Minnesota Vikings general manager Rick Spielman had a long press conference today, and talked (as much as he could) about Adrian Peterson. No matter what he said, it was going to drive speculation. In this case, I don’t think there’s much to be drawn on his press conference that lets us know whether or not the organization is thinking of keeping him or trading him, but that doesn’t mean it’s uninteresting. At the end, it’s worth remembering that Spielman actively attempts to keep his cards close to the vest.

There are a lot of bits and pieces from his presser you’ll hear, but likely the most common one is something that could be seen as a wink and a nudge towards a trade:

“I don’t know if there’s a team in the NFL that wouldn’t want Adrian Peterson on the football team”

Image courtesy of Vikings.com

As far as football experience goes, Birk certainly has an impressive resume.

A Midwestern kid from St. Paul, MN, Birk played high school football for Cretin-Derham Hall. He then went on to become an NFL draft pick, a six-time Pro Bowl selection, a Super Bowl champion, and currently works as the NFL Director of Football Development in New York City.

And it all started with the Minnesota Vikings.

Despite having an excellent college career at Harvard University and earning several first-team honors, the center never fully expected to be drafted in 1998. He instead mentally prepared to be a free agent, to simply find an invite to a team’s camp. However, Birk took an opportunity over spring break to work out with the Vikings; the rest, as they say, is history.

“You think, ‘there are 32 teams—what are the chances I’m going to play for my hometown team?’ […] The phone rang, and it was [then-head coach] Denny Green—he said they were going to draft me with the next pick. My name came up on the TV, and it was a tremendously special moment.”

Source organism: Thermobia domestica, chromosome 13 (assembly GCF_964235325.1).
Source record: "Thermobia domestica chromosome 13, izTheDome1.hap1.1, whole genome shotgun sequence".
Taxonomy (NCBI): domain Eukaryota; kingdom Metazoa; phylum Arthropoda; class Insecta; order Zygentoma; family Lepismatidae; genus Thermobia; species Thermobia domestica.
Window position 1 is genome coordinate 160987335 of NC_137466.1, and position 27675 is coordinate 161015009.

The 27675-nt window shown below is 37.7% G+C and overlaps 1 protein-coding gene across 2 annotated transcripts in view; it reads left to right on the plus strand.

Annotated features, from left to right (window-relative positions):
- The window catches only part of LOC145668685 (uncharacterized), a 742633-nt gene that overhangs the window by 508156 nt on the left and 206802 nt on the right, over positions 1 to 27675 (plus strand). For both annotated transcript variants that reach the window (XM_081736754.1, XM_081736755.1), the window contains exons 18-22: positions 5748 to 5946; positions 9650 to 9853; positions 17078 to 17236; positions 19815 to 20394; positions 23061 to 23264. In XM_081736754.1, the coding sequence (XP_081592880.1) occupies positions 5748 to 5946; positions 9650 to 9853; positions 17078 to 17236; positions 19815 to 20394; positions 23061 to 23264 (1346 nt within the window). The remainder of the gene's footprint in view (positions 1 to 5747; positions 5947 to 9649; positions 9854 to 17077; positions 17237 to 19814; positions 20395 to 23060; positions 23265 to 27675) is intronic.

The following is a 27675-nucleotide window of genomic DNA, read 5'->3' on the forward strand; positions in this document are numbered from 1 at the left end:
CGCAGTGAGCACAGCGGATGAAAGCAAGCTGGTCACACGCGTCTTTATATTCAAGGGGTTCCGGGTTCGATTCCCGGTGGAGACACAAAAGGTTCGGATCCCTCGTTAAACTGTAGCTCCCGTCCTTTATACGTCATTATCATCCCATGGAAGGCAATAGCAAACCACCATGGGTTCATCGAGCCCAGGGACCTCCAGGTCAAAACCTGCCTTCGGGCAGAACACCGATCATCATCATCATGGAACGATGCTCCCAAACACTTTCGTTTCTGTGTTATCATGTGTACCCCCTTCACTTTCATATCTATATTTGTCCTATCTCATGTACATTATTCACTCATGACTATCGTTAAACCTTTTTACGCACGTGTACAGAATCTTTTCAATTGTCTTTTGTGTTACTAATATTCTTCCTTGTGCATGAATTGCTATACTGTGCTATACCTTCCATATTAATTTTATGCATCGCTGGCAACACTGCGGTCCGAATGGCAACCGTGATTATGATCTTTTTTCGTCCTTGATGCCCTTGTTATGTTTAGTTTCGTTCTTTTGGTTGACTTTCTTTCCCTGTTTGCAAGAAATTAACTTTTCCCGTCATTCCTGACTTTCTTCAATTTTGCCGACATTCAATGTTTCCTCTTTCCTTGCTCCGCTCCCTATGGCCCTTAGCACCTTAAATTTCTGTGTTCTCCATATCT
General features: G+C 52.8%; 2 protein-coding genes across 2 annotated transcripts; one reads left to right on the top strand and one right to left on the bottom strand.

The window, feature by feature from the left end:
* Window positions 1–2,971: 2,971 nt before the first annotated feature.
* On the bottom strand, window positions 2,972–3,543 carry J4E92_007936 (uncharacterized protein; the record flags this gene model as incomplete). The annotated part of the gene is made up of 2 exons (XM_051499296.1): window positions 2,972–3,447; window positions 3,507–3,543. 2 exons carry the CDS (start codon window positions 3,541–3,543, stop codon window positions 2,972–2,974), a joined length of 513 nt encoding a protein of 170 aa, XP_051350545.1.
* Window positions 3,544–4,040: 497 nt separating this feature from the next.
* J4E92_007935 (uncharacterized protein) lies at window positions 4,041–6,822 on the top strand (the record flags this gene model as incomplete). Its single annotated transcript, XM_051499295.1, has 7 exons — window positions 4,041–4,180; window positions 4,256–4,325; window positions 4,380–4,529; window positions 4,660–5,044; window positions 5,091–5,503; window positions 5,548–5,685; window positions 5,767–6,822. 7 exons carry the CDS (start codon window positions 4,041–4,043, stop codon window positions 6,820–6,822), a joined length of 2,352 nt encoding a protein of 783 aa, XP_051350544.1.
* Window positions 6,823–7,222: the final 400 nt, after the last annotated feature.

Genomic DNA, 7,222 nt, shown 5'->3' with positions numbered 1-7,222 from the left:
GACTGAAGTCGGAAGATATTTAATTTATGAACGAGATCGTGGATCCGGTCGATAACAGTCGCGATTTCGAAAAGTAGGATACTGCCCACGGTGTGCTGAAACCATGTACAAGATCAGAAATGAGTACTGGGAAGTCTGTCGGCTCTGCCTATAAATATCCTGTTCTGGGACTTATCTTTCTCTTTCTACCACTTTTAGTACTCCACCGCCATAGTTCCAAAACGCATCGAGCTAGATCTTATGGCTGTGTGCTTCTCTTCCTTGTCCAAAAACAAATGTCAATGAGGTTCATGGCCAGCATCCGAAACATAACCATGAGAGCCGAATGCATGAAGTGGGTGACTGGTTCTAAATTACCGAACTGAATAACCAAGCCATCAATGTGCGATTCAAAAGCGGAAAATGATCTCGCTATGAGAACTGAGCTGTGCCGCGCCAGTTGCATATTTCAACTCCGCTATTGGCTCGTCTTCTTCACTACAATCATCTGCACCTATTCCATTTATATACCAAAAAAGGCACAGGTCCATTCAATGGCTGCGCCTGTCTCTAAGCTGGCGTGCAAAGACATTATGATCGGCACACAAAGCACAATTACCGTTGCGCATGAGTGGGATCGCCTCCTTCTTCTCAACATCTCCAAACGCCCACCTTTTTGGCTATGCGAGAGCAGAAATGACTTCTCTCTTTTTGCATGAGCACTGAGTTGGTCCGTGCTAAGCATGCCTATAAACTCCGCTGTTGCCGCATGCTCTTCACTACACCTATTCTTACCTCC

Birk played two seasons as a backup for the Vikings before taking over the starting center position in 2000. In that first year, he started all 16 games and earned his first trip to the Pro Bowl. Birk continues to call 2000 his most memorable season, as the team rebounded from losing some significant players and impressively finished 11-5.

With the exception of missing a season due to injury, Birk cemented himself as an integral part of the Vikings roster for a decade. In addition to Pro Bowl honors, the center was named All-Pro twice and Minnesota Vikings Man of the Year six years in a row.

Despite going on to finish his career with four seasons—and a Super Bowl victory—with the Baltimore Ravens, Birk remains tied to Minnesota. A part of Birk’s spirit will undoubtedly always wear the purple and gold, and he felt incredibly optimistic about the Vikings’ year, calling the 2014 season’s end “tremendous.”

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Image courtesy of Vikings.com

Welcome back Viking fans. Hopefully you have had a chance to take a look at the first part of this series, handing out the awards for Most Underrated Player and Rookie of the Year.  If not, take a moment to catch up!

Today, I wanted hand two additional awards: Most Improved Player and Play of the Year.

Let’s jump in.